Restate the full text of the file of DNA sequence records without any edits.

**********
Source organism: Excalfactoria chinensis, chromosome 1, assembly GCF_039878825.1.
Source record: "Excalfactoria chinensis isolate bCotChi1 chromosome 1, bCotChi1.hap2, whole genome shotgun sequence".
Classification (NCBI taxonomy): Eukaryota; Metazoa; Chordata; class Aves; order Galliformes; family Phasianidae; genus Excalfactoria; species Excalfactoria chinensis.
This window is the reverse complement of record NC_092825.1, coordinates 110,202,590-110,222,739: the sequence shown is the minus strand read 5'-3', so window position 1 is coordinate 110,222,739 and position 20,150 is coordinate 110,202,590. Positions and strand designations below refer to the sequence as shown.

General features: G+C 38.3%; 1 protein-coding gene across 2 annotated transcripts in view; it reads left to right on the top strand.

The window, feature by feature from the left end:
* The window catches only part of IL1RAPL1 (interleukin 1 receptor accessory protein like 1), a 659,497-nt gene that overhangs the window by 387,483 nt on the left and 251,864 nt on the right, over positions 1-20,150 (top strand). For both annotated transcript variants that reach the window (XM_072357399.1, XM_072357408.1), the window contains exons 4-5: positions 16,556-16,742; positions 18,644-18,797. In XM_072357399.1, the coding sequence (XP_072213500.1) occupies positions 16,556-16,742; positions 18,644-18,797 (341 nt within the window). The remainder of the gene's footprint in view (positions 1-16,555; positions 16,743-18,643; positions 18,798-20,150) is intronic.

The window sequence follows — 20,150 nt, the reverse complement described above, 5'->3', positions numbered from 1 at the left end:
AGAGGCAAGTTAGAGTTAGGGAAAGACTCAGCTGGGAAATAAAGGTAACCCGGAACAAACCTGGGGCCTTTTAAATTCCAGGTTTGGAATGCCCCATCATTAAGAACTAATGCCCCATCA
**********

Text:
Source organism: Excalfactoria chinensis, chromosome 1, assembly GCF_039878825.1.
Source record: "Excalfactoria chinensis isolate bCotChi1 chromosome 1, bCotChi1.hap2, whole genome shotgun sequence".
Classification (NCBI taxonomy): Eukaryota; Metazoa; Chordata; class Aves; order Galliformes; family Phasianidae; genus Excalfactoria; species Excalfactoria chinensis.
This window is the reverse complement of record NC_092825.1, coordinates 110,202,590-110,222,739: the sequence shown is the minus strand read 5'-3', so window position 1 is coordinate 110,222,739 and position 20,150 is coordinate 110,202,590. Positions and strand designations below refer to the sequence as shown.

General features: G+C 38.3%; 1 protein-coding gene across 2 annotated transcripts in view; it reads left to right on the top strand.

The window, feature by feature from the left end:
* The window catches only part of IL1RAPL1 (interleukin 1 receptor accessory protein like 1), a 659,497-nt gene that overhangs the window by 387,483 nt on the left and 251,864 nt on the right, over positions 1-20,150 (top strand). For both annotated transcript variants that reach the window (XM_072357399.1, XM_072357408.1), the window contains exons 4-5: positions 16,556-16,742; positions 18,644-18,797. In XM_072357399.1, the coding sequence (XP_072213500.1) occupies positions 16,556-16,742; positions 18,644-18,797 (341 nt within the window). The remainder of the gene's footprint in view (positions 1-16,555; positions 16,743-18,643; positions 18,798-20,150) is intronic.

The window sequence follows — 20,150 nt, the reverse complement described above, 5'->3', positions numbered from 1 at the left end:
AGAGGCAAGTTAGAGTTAGGGAAAGACTCAGCTGGGAAATAAAGGTAACCCGGAACAAACCTGGGGCCTTTTAAATTCCAGGTTTGGAATGCCCCATCATTAAGAACTAATGCCCCATCA